There are a small number of verbs which show the single -z- intervocalically in Old Hittite, as represented by ú-e-mi-zi (< *au-ém-i̯e-di < *au-ém-i̯e-ti) ‘finds’ and arnuzi (< *h1r̥-né-u-di <*h1r̥-né-u-ti) ‘(re)moves’. The relevant verbs all go back to the Proto-Anatolian forms characterized by the ending with voiced *d created by lenition rules. An obvious inference to be drawn from this fact is that the single -z- in these verbs reflects the lenited quality produced from *d by affrication before *i in its prehistory. Although the lenited *-dzi was replaced by the corresponding unlenited *-tsi (< *ti) to a large extent, the Old Hittite verbs in -z- preserve a notably archaic feature speaking for the linguistic contrast between the lenited and unlenited affricates. This claim is supported by some further pieces of evidence.
In the case of the historical study of dead languages, written documents are virtually the only sources of linguistic information. Furthermore, written documents are recorded by means of letters, which are nothing more than tools for indirectly representing phonetic information. In spite of these inherent difficulties, the techniques of historical linguistics enable us to obtain evidence useful for inferring language change. In this paper we have discussed a case in which markedly improved philological analyses contribute to inferring linguistic changes that occurred in the internal history of the language as well as in its prehistory.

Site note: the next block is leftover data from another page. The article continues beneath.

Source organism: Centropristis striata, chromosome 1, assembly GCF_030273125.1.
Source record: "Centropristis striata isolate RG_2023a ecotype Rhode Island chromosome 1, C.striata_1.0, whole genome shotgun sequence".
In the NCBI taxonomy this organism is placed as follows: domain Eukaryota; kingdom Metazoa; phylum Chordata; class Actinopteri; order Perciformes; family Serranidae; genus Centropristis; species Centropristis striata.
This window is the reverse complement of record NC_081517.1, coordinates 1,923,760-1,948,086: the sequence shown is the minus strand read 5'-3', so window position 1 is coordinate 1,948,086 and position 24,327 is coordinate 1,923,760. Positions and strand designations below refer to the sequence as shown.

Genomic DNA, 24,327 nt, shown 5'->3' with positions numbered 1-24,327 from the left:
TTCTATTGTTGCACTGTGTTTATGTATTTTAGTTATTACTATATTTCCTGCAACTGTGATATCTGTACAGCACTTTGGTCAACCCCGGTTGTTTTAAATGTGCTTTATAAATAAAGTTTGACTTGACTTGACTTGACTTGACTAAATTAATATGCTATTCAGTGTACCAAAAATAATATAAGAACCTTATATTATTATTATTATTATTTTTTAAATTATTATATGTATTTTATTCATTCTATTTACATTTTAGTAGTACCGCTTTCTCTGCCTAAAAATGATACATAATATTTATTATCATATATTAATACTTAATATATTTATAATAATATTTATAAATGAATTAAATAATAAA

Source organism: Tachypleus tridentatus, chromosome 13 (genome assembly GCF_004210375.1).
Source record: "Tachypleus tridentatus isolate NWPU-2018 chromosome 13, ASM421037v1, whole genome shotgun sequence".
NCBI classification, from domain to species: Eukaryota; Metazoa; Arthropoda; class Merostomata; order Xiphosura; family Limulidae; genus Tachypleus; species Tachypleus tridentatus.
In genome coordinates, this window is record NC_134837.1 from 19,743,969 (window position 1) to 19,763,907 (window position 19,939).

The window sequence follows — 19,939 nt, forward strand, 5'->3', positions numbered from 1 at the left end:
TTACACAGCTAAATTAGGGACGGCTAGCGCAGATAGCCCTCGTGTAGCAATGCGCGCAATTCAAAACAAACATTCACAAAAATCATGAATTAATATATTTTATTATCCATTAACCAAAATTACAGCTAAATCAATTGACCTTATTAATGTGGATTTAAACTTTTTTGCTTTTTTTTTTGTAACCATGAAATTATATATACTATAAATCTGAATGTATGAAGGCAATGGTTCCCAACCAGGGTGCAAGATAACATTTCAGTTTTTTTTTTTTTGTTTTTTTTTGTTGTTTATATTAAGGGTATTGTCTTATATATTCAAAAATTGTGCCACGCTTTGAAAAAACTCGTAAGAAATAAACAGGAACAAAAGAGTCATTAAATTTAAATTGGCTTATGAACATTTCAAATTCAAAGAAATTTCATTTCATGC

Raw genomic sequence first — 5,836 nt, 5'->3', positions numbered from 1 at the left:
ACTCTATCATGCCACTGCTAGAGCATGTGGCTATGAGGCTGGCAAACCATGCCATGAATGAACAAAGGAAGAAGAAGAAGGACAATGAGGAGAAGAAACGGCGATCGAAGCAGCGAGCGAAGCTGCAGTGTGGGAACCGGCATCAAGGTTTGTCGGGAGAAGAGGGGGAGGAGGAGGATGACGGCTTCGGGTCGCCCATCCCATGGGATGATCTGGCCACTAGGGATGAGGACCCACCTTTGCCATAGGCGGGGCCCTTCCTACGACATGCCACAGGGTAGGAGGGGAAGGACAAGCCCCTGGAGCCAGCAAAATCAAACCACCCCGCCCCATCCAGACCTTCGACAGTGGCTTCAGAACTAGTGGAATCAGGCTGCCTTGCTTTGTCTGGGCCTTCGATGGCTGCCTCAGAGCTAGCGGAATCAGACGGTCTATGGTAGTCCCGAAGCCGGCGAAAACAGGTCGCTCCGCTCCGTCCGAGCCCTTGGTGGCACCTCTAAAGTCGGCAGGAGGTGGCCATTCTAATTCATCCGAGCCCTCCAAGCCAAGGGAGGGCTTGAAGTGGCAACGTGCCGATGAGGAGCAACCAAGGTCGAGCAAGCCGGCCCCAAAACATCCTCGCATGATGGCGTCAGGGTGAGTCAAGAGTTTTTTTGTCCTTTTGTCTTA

This paper aims to account for the development of passive expletive constructions (PECs) in the history of English, especially the changing distribution of their associates, in terms of the rise of a functional category Pred(ication), as well as the change of the underlying word order within VP. By extending Tanaka and Yokogoshi’s (2010) analysis of small clauses, it is argued that there was a structural change of the small clause complement to be in PECs: from the structure lacking a functional category to the structure headed by Pred, which appeared in the fourteenth century and was established in the eighteenth century. The rise and establishment of the PredP structure are shown to be responsible for the fact that the order in which the associate precedes the passive participle became predominant after Late Middle English, finally replacing in the eighteenth century the order in which the associate immediately follows the passive participle, because the latter order can be derived only from the structure without Pred.
Tense Alternation Generalization (TAG) has been used in previous studies to account for some distinctive features of the constructions that are conceived as raising and control across tensed CP in Japanese (Uchibori 2000, Fujii 2006). Akuzawa and Kubota (2021), as well as Akuzawa and Kubota (2020) and Kubota and Akuzawa (2020), critically assessed the generalization, arguing that it is problematic. The current study attempts to respond to two of their criticisms: (i) the data used in Fujii (2006) to support the TAG-based argument for the raising analysis of the yooni naru construction are uncompelling; and (ii) the TAG approach suffers from the generalization being unexplained and stipulated, unlike the semantic approach that the two-author team proposes. To settle the first issue, we conducted an acceptability judgment experiment, whose results revealed that our participants’ judgments were in line with those reported in Fujii. As for the second criticism, the current study holds that while the criticism is right in that TAG is stipulated, their semantic analysis of control does not achieve what the TAG approach achieves by relying on the stipulation.